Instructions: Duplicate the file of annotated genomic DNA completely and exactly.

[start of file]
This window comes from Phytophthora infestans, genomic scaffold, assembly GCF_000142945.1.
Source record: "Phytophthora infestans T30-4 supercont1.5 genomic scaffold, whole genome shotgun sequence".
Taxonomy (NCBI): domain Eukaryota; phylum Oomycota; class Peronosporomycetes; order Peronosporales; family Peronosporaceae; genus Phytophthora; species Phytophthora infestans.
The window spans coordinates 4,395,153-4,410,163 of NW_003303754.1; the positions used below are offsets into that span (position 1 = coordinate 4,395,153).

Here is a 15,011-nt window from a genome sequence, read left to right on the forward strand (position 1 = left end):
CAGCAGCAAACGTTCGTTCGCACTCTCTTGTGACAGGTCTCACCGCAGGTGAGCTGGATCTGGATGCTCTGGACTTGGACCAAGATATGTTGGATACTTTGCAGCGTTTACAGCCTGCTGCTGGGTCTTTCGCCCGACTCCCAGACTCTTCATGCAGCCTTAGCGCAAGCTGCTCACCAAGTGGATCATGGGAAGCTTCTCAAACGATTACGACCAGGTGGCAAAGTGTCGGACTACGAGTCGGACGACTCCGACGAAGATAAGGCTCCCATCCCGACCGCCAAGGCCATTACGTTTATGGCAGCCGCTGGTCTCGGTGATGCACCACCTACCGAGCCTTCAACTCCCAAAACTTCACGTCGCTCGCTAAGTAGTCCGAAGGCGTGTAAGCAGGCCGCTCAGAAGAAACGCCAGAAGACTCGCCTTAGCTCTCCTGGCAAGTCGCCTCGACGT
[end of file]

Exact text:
This window comes from Phytophthora infestans, genomic scaffold, assembly GCF_000142945.1.
Source record: "Phytophthora infestans T30-4 supercont1.5 genomic scaffold, whole genome shotgun sequence".
Taxonomy (NCBI): domain Eukaryota; phylum Oomycota; class Peronosporomycetes; order Peronosporales; family Peronosporaceae; genus Phytophthora; species Phytophthora infestans.
The window spans coordinates 4,395,153-4,410,163 of NW_003303754.1; the positions used below are offsets into that span (position 1 = coordinate 4,395,153).

Here is a 15,011-nt window from a genome sequence, read left to right on the forward strand (position 1 = left end):
CAGCAGCAAACGTTCGTTCGCACTCTCTTGTGACAGGTCTCACCGCAGGTGAGCTGGATCTGGATGCTCTGGACTTGGACCAAGATATGTTGGATACTTTGCAGCGTTTACAGCCTGCTGCTGGGTCTTTCGCCCGACTCCCAGACTCTTCATGCAGCCTTAGCGCAAGCTGCTCACCAAGTGGATCATGGGAAGCTTCTCAAACGATTACGACCAGGTGGCAAAGTGTCGGACTACGAGTCGGACGACTCCGACGAAGATAAGGCTCCCATCCCGACCGCCAAGGCCATTACGTTTATGGCAGCCGCTGGTCTCGGTGATGCACCACCTACCGAGCCTTCAACTCCCAAAACTTCACGTCGCTCGCTAAGTAGTCCGAAGGCGTGTAAGCAGGCCGCTCAGAAGAAACGCCAGAAGACTCGCCTTAGCTCTCCTGGCAAGTCGCCTCGACGT